I’d only just read Yuval Noah Harari’s conclusion that we just don’t know why women are subservient to men; in his opinion, the traditional arguments just don’t hold up: males are stronger; more aggressive; or, genetically developed to be more ambitious and competitive (who got to impregnate the females).

We’ve seen great changes across the last century and will continue to see change as we lean forward into the future – something we can learn to do when we realise it’s our turn to add to the story.

We’re becoming (more) Human, as we continue to face our blindspot, turning our attention on our inner selves, to where these things comes from, asking, Why do we want to perpetuate the story of discrimination and inequality, be it against females, ethnicities, genders, societies, when we can write a better story?

There’ll always be those who – for political, religious, egoistic, or personal reasons will say, It’s just the way it is, but the future belongs to those who want to bring more people to the party.

(*From Tom Asacker’s The Business of Belief.)

whose voice is it anyway?

28 you don't need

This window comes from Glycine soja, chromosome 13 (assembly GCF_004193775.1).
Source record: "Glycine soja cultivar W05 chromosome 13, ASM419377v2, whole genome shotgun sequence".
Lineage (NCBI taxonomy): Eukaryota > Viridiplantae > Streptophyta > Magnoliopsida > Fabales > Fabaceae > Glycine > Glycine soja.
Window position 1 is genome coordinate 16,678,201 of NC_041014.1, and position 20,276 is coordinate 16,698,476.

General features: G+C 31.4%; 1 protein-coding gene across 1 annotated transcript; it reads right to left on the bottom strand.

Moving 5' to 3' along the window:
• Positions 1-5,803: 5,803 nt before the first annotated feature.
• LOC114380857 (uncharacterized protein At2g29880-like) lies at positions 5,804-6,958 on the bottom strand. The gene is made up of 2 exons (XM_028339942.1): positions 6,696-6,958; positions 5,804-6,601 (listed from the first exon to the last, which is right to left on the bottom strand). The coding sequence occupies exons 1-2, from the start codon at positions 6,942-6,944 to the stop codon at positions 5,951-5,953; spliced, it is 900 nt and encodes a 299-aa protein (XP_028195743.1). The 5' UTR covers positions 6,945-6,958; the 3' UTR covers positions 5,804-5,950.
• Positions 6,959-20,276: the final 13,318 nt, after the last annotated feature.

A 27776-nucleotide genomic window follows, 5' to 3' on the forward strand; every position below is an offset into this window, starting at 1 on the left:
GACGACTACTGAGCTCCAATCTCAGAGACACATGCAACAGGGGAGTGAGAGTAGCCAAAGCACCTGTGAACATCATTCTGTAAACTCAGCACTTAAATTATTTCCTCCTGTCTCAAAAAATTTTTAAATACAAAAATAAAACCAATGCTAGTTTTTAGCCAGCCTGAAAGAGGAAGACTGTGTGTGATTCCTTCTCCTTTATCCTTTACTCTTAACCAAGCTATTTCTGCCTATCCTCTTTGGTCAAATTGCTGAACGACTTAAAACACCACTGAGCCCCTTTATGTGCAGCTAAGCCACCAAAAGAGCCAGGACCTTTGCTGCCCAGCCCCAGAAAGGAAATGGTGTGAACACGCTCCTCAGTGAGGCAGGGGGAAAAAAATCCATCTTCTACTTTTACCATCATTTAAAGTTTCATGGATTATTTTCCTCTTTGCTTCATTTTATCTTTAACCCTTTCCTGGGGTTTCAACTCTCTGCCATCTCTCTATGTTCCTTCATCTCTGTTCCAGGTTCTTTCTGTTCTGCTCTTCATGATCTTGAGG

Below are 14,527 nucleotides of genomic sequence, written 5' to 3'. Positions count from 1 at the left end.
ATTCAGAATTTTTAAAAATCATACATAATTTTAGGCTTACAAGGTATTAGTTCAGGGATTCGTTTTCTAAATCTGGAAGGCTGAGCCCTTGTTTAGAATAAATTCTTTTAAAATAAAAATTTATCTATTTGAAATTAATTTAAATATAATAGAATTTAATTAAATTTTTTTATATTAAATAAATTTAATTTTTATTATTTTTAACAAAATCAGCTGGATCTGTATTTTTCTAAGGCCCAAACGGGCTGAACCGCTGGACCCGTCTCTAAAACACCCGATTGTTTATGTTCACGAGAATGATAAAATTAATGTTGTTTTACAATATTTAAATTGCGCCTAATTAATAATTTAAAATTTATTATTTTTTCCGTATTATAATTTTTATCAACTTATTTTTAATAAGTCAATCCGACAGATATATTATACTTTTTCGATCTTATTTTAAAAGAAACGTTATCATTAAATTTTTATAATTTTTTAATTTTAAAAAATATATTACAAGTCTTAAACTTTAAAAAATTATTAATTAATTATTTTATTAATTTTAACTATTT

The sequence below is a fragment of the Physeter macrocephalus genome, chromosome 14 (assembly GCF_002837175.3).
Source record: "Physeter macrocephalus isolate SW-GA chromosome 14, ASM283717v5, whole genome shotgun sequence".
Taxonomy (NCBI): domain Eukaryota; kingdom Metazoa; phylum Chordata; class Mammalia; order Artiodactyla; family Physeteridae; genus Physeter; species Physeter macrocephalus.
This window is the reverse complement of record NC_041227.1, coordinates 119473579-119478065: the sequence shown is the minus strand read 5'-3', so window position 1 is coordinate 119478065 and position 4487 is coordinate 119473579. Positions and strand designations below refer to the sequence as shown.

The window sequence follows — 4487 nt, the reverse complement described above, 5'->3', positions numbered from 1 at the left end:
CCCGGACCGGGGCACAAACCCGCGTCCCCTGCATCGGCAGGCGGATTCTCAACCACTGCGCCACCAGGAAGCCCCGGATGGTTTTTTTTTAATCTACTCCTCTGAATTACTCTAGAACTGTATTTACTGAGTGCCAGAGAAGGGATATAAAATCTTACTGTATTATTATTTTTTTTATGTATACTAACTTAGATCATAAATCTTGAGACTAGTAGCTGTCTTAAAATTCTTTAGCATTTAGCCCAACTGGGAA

Earlier this year, I attended an event with this title, curated by my friend Charlotte Bosseaux, within Edinburgh University.

It opened up to me a previously unconsidered world of interpreting, translating and dubbing: the power of interpreters and translators in altering the meaning of the original; the deep challenges to honestly wanting to move something from one language with its culture, into another; and the complexity of dubbing film and TV (including how many actors play George Clooney’s voice?).

Whose voice is it anyway? becomes a great personal question to ask about the authenticity of our own voice in the world.

Is this really my voice?  
Do I know who I am and what is my voice?  
Or am I speaking with someone else’s voice?  
The voice of a parent, a partner, an employer, a child, a friend, a public, a culture, a society?  

Life isn’t about dubbing someone’s life with a voice we think is more them (Charlotte provides the example of Tom Selleck in Magnum PI, who has quite a high voice for someone with his appearance, so the German version uses an actor with a deeper voice, considered a better fit for Selleck – though, in real life this would mean inauthenticity).*